“Vanderbilt was very generous to me, to my wife, and to other students in graduate and medical school,” Michael said. “I very much appreciated that generosity of Vanderbilt all those years ago.”
Vanderbilt was his first choice among the medical schools he applied to, and he was grateful to receive scholarships and grants as a student. Melissa, too, received financial support in the form of a graduate student stipend while she earned her doctorate in physiology. In return for her stipend, Melissa prepped and taught labs in Vanderbilt’s biology department. For a new college graduate with no money to her name, that support made all the difference.
“I wouldn’t have gone to grad school if I didn’t have the stipend,” she recalled. “The ability to support myself by teaching within the University was very helpful to me. To be able to give back now is important to us.”
It’s this sense of gratitude — and the promise of helping others follow in their footsteps — that inspired the Lojeks to include Vanderbilt in their estate plans. In 2019, the couple documented a bequest to establish the Melissa D. Lojek, Ph.D. Scholarship at the Graduate School and the Michael A. Lojek, M.D. Scholarship at the School of Medicine. Once realized, their gifts will offer scholarship support for graduate and medical students to attend Vanderbilt who might not be able to otherwise.
For Melissa, the scholarships are a continuation of a generations-long family legacy at Vanderbilt. Her grandmother taught at Peabody College before it merged with Vanderbilt, and her mother, James Hardy Noland, was a 1941 Vanderbilt graduate. Those connections drew her to Vanderbilt, where she discovered her interest in physiology. She worked on skeletal muscle glycogen metabolism in the lab of John Exton, MD, PhD, emeritus professor of Molecular Physiology and Biophysics.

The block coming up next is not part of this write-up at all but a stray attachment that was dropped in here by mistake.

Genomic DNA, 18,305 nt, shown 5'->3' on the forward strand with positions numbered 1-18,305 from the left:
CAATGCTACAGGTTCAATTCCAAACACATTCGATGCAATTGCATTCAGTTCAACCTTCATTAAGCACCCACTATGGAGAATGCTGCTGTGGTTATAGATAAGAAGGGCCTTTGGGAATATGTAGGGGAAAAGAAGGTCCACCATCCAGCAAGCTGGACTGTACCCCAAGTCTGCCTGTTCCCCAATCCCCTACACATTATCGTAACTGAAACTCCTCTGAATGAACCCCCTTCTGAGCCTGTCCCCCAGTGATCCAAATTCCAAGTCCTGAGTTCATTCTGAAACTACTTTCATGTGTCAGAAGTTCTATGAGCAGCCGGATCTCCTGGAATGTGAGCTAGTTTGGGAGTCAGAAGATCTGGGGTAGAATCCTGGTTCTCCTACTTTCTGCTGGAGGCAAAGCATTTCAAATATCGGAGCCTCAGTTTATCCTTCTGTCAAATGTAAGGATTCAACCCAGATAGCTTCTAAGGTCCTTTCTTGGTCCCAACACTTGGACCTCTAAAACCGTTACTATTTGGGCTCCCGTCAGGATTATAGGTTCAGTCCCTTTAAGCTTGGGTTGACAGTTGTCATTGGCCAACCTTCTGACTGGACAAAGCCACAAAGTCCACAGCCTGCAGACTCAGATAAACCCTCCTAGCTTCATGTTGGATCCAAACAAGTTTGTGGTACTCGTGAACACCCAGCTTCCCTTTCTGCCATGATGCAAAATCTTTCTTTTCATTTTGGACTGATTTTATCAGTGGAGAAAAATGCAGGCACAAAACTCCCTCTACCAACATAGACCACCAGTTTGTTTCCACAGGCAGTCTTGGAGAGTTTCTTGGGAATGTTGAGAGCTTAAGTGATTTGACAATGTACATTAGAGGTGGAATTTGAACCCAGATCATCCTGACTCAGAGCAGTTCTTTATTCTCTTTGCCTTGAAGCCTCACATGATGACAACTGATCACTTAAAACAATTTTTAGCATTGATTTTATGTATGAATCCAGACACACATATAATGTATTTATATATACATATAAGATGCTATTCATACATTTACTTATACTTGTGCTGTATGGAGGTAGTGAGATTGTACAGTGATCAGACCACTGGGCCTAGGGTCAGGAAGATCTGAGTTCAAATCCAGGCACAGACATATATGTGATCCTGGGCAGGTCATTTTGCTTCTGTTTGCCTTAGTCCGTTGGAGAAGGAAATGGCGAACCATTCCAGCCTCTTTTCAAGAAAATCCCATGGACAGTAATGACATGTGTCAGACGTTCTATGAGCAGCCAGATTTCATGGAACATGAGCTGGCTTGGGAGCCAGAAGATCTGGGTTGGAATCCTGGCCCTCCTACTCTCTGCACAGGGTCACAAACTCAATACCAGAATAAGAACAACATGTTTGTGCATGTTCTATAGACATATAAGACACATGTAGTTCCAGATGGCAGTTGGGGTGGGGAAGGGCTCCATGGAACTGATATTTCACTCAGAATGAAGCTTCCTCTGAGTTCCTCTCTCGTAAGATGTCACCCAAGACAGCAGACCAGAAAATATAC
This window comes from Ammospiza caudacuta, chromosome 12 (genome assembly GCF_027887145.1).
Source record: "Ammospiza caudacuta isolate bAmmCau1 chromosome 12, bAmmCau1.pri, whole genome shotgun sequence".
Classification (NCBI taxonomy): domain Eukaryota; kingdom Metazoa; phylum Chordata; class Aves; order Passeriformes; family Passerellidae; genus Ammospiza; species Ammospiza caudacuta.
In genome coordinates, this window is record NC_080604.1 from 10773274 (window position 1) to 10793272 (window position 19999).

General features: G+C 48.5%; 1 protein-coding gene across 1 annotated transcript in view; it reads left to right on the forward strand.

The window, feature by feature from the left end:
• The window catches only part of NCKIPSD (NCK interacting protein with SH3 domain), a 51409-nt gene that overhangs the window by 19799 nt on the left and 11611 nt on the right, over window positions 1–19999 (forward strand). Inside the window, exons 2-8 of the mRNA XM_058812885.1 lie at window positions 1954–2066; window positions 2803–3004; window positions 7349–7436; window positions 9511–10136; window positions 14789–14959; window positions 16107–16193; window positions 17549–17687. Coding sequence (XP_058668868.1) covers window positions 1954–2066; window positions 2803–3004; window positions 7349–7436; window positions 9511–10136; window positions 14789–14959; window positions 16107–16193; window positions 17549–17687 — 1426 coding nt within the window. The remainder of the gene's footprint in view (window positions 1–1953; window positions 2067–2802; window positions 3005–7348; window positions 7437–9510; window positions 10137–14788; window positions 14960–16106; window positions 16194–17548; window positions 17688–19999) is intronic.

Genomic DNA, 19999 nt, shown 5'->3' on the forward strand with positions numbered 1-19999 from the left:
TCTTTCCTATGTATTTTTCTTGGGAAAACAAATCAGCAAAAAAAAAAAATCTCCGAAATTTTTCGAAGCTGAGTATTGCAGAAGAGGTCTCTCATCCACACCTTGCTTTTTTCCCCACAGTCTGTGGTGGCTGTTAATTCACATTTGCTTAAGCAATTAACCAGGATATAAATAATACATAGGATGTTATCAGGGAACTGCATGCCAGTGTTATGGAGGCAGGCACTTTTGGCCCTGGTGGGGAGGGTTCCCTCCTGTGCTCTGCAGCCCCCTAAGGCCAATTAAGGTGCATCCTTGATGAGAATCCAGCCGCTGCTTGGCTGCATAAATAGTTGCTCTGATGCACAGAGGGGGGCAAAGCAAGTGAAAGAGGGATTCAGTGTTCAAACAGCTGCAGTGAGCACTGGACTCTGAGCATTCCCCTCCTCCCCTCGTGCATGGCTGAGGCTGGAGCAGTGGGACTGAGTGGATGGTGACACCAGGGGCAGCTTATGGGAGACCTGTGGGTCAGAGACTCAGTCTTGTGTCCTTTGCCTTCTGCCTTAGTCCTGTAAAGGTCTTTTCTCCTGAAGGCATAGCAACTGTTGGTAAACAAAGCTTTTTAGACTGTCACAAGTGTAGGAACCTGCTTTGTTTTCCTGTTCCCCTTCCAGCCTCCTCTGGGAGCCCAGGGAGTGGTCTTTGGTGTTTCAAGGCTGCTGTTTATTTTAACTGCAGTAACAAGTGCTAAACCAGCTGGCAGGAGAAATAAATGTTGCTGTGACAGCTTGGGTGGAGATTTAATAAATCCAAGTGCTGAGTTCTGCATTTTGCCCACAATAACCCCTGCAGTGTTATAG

The couple married after Michael’s third year in medical school. He completed his internship and residency at Vanderbilt while Melissa continued her graduate and postdoctoral studies. Then they moved to Vermont, where Michael completed a cardiology fellowship and Melissa did postdoctoral work in the Department of Physiology and Biophysics, both at the University of Vermont. They finally settled in Grand Rapids, Michigan, where Michael began his cardiology practice, Melissa spent seven years teaching basic human physiology at Grand Valley State College, and together they raised three sons.
Over the years, the Lojeks supported Vanderbilt through smaller, unrestricted gifts, mostly to the School of Medicine and the Graduate School. When they decided to designate Vanderbilt as a beneficiary of their estate, however, scholarships were their priority.
“We thought the best way to leverage our money for good in the future was to support bright, rising people who can do good in the world,” Michael said. “I think it’s as good a cause as anything.”
Planned gifts help secure the School of Medicine’s future. For more information about how to create your legacy through a planned gift to Vanderbilt, contact Taylor Wood at email@example.com or 615-343-5648.